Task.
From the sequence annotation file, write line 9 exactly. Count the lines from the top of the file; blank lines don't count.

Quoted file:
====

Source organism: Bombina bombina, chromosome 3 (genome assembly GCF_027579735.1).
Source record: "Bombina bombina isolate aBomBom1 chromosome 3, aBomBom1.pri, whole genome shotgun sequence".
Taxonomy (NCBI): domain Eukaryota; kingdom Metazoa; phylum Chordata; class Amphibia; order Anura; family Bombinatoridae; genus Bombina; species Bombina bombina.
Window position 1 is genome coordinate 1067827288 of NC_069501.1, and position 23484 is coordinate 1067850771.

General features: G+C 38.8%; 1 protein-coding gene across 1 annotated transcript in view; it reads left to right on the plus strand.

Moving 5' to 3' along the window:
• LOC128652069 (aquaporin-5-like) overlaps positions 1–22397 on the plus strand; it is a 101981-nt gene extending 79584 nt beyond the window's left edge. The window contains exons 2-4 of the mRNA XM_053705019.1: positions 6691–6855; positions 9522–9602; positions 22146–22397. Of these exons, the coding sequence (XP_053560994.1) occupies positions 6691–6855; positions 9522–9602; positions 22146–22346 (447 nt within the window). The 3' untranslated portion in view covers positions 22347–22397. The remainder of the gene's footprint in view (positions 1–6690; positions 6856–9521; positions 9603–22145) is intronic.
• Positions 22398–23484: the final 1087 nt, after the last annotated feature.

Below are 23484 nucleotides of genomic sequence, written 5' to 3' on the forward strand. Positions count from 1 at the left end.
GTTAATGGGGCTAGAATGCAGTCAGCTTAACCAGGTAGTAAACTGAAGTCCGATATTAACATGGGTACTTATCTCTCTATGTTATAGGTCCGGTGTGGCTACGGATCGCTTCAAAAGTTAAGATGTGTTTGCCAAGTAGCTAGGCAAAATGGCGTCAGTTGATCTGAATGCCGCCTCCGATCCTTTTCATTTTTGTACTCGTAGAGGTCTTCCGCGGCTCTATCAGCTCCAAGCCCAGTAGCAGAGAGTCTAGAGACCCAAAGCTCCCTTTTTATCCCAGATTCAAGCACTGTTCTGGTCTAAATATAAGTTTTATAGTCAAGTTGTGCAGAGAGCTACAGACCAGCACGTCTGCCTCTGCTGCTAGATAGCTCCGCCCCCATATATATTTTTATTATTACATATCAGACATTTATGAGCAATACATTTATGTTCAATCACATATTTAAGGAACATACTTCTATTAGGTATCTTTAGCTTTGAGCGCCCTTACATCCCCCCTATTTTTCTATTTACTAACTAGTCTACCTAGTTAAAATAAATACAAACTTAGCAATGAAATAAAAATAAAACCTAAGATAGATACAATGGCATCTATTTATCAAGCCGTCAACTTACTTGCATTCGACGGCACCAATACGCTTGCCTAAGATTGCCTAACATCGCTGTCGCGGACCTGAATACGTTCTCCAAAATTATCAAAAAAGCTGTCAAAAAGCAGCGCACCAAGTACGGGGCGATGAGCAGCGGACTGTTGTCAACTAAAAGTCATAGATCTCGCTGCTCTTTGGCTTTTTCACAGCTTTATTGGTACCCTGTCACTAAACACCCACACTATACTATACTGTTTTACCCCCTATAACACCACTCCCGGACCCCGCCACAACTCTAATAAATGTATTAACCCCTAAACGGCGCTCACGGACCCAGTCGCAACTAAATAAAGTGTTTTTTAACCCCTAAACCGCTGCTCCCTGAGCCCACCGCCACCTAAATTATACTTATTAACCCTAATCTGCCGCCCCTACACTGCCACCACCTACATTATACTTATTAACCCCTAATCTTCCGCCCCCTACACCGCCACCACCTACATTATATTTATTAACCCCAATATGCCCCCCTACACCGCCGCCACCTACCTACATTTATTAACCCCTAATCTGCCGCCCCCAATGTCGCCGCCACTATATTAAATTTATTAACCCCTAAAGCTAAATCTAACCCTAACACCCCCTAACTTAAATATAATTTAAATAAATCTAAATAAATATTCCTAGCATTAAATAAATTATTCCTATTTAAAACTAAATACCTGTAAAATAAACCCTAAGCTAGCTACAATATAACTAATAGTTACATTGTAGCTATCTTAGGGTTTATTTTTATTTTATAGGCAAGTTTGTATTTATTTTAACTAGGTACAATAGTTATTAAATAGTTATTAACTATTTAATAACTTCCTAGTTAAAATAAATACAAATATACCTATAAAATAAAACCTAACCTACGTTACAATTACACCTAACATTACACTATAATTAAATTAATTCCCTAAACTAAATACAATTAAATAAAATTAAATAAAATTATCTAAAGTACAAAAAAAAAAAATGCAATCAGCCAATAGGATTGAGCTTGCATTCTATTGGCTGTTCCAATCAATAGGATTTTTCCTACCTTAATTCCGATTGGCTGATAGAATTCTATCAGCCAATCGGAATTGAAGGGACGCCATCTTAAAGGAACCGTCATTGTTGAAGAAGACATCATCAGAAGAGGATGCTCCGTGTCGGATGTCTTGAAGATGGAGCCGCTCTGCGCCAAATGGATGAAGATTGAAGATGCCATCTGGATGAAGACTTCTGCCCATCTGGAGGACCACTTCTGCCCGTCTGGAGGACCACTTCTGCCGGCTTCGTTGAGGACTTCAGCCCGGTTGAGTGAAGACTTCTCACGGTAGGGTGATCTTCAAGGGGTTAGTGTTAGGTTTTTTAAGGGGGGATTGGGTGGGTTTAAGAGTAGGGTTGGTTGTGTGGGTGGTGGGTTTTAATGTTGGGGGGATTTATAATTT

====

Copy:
Below are 23484 nucleotides of genomic sequence, written 5' to 3' on the forward strand. Positions count from 1 at the left end.